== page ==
CBS Sports Apologizes For Reporting Joe Paterno's Death Prematurely
Former Penn State football coach Joe Paterno died yesterday morning, and CBS Sports “apologized for reporting Saturday" that Paterno had died, saying that it "had fallen 'well short' of its own journalistic standards," according to Tim Molloy of THE WRAP. CBSSports.com Managing Editor Mark Swanson Saturday said that the site “had relied on ‘an unsubstantiated report’ and failed to verify it.” After the Paterno family disputed the early report, CBS replaced the story with one "saying it had based its report on the reporting of a Penn State student website, Onward State.” Devon Edwards, managing editor of the student site, “resigned Saturday night, saying he never expected its reporting to be picked up by the national media." The N.Y. Times and CNN were among “the first to get a denial" from the Paterno family. However, by then, several news outlets and reporters, including "The Huffington Post, CNN's Anderson Cooper and Howard Kurtz ... had written about the death, all after the CBS report.” The blame “fell on CBS, which tried to pass it to the small student site,” but it also “lay with those who cited CBS's story without confirming it independently” (THEWRAP.com, 1/21). USA TODAY’s Michael McCarthy reports Edwards “based his tweet on what turned out to be an e-mail hoax.” Poynter Institute’s Craig Silverman said that the story “probably won’t stick to CBSSpports.com for long because it was passing on Onward State’s report.” Silverman: “Had it solely originated with them, it would stick to them” (USA TODAY, 1/23). However, the GLOBE & MAIL’s Bruce Dowbiggin writes how an organization as big as CBS “fails to confirm a death with the family is inexcusable” (GLOBE & MAIL, 1/23). AP Managing Editor for Sports, Entertainment & Multimedia Lou Ferrara said, “The lesson for everyone should be that accuracy still matters” (N.Y. TIMES, 1/23).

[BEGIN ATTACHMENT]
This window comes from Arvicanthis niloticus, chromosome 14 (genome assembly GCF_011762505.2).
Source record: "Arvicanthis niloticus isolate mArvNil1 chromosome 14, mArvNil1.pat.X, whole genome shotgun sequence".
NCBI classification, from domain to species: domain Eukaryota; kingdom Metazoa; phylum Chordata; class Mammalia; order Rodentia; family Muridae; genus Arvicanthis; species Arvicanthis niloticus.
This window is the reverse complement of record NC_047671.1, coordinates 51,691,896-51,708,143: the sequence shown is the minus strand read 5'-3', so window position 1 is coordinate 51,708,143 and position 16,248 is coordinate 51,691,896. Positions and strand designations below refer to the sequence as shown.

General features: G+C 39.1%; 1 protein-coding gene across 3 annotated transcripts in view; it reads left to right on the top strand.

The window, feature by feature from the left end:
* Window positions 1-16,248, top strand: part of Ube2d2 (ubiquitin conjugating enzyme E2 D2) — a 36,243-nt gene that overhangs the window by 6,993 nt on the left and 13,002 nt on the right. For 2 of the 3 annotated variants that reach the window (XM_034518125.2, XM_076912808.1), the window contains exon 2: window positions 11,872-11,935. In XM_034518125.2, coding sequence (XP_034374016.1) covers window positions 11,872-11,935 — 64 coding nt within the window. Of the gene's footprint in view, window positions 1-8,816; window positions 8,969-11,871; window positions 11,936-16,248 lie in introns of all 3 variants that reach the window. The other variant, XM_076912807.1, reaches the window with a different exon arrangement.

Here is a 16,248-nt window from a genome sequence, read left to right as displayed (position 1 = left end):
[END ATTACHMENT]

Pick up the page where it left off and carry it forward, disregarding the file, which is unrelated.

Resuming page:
KUDOS FOR COVERAGE: In Tampa, Tom Jones writes ESPN's coverage yesterday of Paterno's death “was comprehensive and compelling, informative and engrossing.” "SportsCenter" for several hours “ignored all other stories in sports and concentrated solely on the Paterno story,” but the broadcast “never grew boring or monotonous.” The net “reeled in one guest after another, from former Penn State players to coaches to analysts, all offering unique perspectives on Paterno's life and career.” ESPN “walked the fine line of celebrating Paterno's storied career while not ignoring the controversial final chapter of his life.” They practiced “fair journalism and told the whole story.” Jones also writes Big Ten Network’s coverage Saturday night of Paterno was “unexpectedly impressive.” This was “early in the story when there weren't many details other than Paterno being in 'serious' condition.” Still, the net “shined” (TAMPA BAY TIMES, 1/23). All three network morning shows -- “GMA,” “CBS This Morning” and “Today” -- included reports on Paterno's death within the first 15 minutes of the broadcasts today. ABC’s Dan Harris, CBS’ Armen Keteyian and NBC’s Ron Allen reported live from the Penn State campus, with ESPN’s Mike Greenberg and Mike Golic also appearing live via satellite on “GMA” to discuss Paterno's passing (THE DAILY).